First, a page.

Adrio Pierotti: Marchigiana Cattle Farmer


by Theresa Carpine

On a hill two kilometers outside of Cagli, Adrio Pierotti feeds wheat, barley and alfalfa to 30 Marchigiana cows that eat three times a day. He grows, harvests and bales the crops himself on his cattle farm, a 200-year-old family operation known as Trebbio. Adrio devotes 15 acres of the 57-acre farm to crops. Trees cover the rest of the acreage, and he cuts some each winter to sell. He keeps the cows in a barn 10 meters from the home Adrio Pierottiwhere he was born. Adrio has lived at Trebbio his whole life.

When Adrio wakes up each day at 5 a.m. to drink his coffee before starting his chores, the cows call to him for their breakfast. “When I show up, they get excited,” he says. ¬†While the cows do not have names, Adrio knows them by their personalities. Some of the cows are nice, and some act up. “When they suffer, I suffer. When they rejoice, I rejoice,” he says. “They become part of you, of your family.”

Adrio learned cattle ranching from his father Emilio, whom Adrio describes as a “great man” and a “good leader.” Although he studied accounting, Adrio never wanted to do anything but raise cows. He and his father worked together until Emilio, now 82-years-old, retired two years ago. Adrio says the farm was tidier when his father could tend to the animals, so Adrio could grow crops and maintain the rest of the farm. Now Adrio does everything alone. His father is too tired, and his wife Sibilla is busy taking care of their children and in-laws. Adrio is more mechanical than his father and uses tractors to work, but he does not always have time for basic upkeep on the farm.

Along with raising cows and growing crops, Adrio keeps an organic garden to produce vegetables for his family. He keeps chickens for eggs and meat and also raises geese, pigeons and peacocks. “Kings used to eat peacock meat,” Adrio says, but he does not like eating them because the birds are such good pets, even though the neighbors complain about their noise.Adrio Pierotti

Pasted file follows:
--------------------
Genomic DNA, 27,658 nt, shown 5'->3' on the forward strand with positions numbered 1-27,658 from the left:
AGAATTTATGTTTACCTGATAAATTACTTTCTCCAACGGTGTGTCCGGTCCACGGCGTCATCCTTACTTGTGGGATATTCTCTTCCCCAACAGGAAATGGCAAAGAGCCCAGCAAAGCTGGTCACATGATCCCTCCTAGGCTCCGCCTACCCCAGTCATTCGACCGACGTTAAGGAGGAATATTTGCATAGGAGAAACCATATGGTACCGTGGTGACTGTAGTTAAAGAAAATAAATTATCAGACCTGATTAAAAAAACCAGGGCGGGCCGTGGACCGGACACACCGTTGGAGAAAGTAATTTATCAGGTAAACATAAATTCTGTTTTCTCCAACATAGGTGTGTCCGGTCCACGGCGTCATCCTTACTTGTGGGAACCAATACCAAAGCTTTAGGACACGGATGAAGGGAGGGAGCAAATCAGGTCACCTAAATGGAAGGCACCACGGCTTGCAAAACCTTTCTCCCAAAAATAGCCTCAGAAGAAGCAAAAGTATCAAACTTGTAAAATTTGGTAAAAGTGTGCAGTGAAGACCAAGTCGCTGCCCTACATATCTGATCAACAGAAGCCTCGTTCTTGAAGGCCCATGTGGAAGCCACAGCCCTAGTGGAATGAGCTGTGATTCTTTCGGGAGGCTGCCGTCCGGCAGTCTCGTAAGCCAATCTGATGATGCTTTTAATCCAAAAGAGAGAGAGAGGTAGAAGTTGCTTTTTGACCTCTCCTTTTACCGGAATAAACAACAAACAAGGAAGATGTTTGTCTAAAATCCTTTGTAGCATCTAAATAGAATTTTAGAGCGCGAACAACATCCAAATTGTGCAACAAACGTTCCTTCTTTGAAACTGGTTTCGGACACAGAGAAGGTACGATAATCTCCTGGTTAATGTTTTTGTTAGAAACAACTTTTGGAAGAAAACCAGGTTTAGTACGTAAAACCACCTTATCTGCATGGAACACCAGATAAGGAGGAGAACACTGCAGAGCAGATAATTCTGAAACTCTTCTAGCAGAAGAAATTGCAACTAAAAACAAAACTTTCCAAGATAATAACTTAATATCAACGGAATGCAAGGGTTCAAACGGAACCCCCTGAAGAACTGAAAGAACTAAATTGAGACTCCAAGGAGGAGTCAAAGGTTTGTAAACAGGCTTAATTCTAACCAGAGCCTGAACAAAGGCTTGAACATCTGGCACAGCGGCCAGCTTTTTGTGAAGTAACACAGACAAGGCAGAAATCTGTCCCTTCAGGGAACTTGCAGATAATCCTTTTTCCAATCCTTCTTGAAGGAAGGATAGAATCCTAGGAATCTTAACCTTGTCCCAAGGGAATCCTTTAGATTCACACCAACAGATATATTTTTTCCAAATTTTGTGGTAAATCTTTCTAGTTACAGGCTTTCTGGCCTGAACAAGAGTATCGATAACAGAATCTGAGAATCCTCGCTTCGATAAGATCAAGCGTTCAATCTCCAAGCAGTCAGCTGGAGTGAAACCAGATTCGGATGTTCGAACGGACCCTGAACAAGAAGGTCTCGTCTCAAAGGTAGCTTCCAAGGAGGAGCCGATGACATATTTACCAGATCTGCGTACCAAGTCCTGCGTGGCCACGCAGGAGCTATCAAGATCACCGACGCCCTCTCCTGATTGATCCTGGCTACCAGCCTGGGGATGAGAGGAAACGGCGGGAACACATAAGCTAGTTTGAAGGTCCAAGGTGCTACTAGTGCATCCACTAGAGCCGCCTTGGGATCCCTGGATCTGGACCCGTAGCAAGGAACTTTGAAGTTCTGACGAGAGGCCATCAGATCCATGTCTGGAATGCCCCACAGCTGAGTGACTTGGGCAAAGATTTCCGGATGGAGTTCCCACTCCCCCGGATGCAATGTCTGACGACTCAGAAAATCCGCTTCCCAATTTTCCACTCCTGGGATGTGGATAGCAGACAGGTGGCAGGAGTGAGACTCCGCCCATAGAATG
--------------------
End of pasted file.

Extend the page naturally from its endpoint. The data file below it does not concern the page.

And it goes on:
Trebbio is one of 600 small cattle farms in Italy’s Le Marche region that belong to Bovinmarche, a breeder’s co-operative dedicated to producing high-quality beef raised without genetically modified feed. The co-op takes the cattle to slaughter in September when males are at least 20-months-old, and females are no more than 18-months-old. Adrio says 24-month-old males provide the best meat. The males weigh up to 10 tons, and the females weigh six-and-a-half tons. He also keeps 13 breeding cows for five to ten years. Each usually gives birth to one calf per year.

Adrio says his small ranch does not qualify for the farming subsidies available to large corporations, so he is unable to make improvements that would increase productivity. His dream is to build a fence around his pasture. Although cows grow fatter faster in a barn, Adrio would like to let his cows roam outside instead of keeping them chained inside.

Without any sons to continue the family trade, Adrio says he worries what will happen to the farm when his daughters, 8-year-old Sofia and 5-year-old Elena, grow up. “Nobody wants this job,” Adrio says. “The work is too rough. In the city, it’s easy money.”

Adrio says that if he weren’t so attached to the animals, he wouldn’t do the work. “I see life from birth to death, growth from little veal to big bull,” he says. “I see the whole process, the cycle of life, and I appreciate it.”




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